The year has come to a close. For some chief executives, it is time to reflect on the year ahead.
For others, it is to be grateful that they still have their jobs. Yet for others, it is time to scan the horizon for the next move.
Firms have seen entry and exit of top executives in pursuit of better results amid a challenging business environment.
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From manufacturing to retail and to media, the year proved too difficult for many companies to stick to the same chief executives.
At the height of Nakumatt Supermarkets’ woes, ex-Tesco executive Andrew Dixon made a surprise move to Uchumi Supermarkets as chief operating officer (COO). This was exactly a month after he left rival Nakumatt where he served as chief marketing officer.
In a case of leaving a sinking ship into another wobbling one, Mr Dixon took up the job at a time Uchumi was dealing with embarrassing stock-outs across several branches as well as late payment of staff salaries. But the retailer recently received Sh700 million bailout from Government that has enabled it restock most outlets.
About a month later, on December 6, Uchumi’s CEO Dr Julius Kipng’etich resigned from the retailer. On October 7, The Standard PLC had appointed him as an independent non-executive director.
His entry at Kenya’s oldest private-owned media house happened a month after Sam Shollei resigned as CEO effective September 1, 2017, to pursue other interests leaving the company in the hands of Group Finance Director & Chief Operating Officer, Orlando Lyomu, as acting CEO.
At Nation Media Group Chief Executive Officer Joseph Muganda announced that he would be leaving at the close of the year. This announcement came just after Francis Munywoki, formerly at The Standard joined The Nation.
Muganda is joining Vivo Energy, a Shell product licensee firm, as the new CEO. He replaces Polycarp Igathe who joined politics to become Deputy Governor of Nairobi County.
Still at Nakumatt, another executive left. In April, Thiagarajan Ramamurthy, then serving as Nakumatt Holdings’ regional operations and strategy director, quit to join Bidco Africa, which manufactures a range of consumer goods.
In a surprise reshuffle, he was named as the new Group CEO succeeding Vimal Shah, the owner. Mr Shah switched to the role of Bidco Africa’s chairman saying that he would concentrate on the firm’s growth strategy and expansion into new product categories and markets.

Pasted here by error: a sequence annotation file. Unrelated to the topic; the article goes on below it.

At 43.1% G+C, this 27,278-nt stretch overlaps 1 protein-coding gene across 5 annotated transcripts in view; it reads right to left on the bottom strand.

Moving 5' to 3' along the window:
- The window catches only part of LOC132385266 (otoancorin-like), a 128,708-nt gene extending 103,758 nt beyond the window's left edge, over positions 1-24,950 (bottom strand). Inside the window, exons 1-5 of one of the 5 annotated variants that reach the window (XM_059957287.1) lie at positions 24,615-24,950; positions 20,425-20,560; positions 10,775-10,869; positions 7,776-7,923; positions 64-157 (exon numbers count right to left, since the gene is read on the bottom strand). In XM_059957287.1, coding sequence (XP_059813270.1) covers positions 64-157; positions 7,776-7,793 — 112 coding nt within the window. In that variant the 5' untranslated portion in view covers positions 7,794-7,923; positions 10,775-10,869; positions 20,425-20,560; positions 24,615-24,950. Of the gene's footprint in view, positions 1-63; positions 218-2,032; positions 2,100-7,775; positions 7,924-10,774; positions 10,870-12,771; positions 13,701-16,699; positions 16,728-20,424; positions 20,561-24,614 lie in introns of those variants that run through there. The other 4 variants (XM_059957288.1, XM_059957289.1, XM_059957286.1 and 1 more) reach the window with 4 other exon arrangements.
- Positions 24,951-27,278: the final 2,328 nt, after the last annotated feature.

At ARM Cement, it has also been a year of reshuffles at top management. In October, the firm said its long-serving chairman Rick Ashley had temporarily quit the position to become executive director.
This was in order to help CEO Pradeep Paunrana to run the company. Mr Ashley is now running the day-to-day operations while Paunrana focuses on raising funds. The changes came at a time the company was grappling with debts and losses.
While this was happening, at market leader, Bamburi Cement, changes were also simmering. In October, its CEO Bruno Pescheux announced that he was retiring. John Simba, the chairman, announced the entry of chief finance officer Eric Kironde as interim chief executive as a replacement for the Frenchman is sought.
For cigarette-maker British American Tobacco (BAT) Kenya, it was also a year to try out business under a new boss. Keith Gretton retired as managing director on May 1 after serving in the position for less than two years.
Gretton had served the company for 29 years in different capacities. He was replaced by Ms Beverly Spencer-Obatoyinbo.
At national carrier Kenya Airways, it has been a year of a complex restructuring process. While its former CEO Mbuvi Ngunze had announced in November 2016 that he would be resigning, he had to stay on to lead the financial restructuring that involved local and foreign banks.
While in March KQ appointed Polish national, Sebastian Mikosz, as the new managing director and CEO, Ngunze stayed on as financial adviser, setting an unprecedented trend in the Kenyan market.
In the energy sector, electricity producer Kenya Electricity Generating Company (KenGen) confirmed Rebecca Miano as the new managing director and CEO, making her the first woman to hold the position at the State-owned firm.
The 51 year-old lawyer had served in an acting capacity since August following the retirement of former CEO Albert Mugo. Her entry into top executive role made her the second female executive at the helm of an energy parastatal.
She joined MaryJane Mwangi of oil marketer National Oil Corporation of Kenya (NOCK) who was the only female executive at the helm of an energy parastatal.
In August, NOCK confirmed Ms Mwangi as the CEO after serving in an acting capacity for a year. She took over the NOCK leadership following the controversial exit of Sumayya Hassan-Athmani in July 2016.
At another energy firm, Kenya Power, Ken Tarus was confirmed as the boss of the utility firm.
As the year closes, the new bosses will be setting their eyes on what awaits them in 2018. For some, it will be about chasing elusive profits while for others, it will be about dealing with internal wrangles.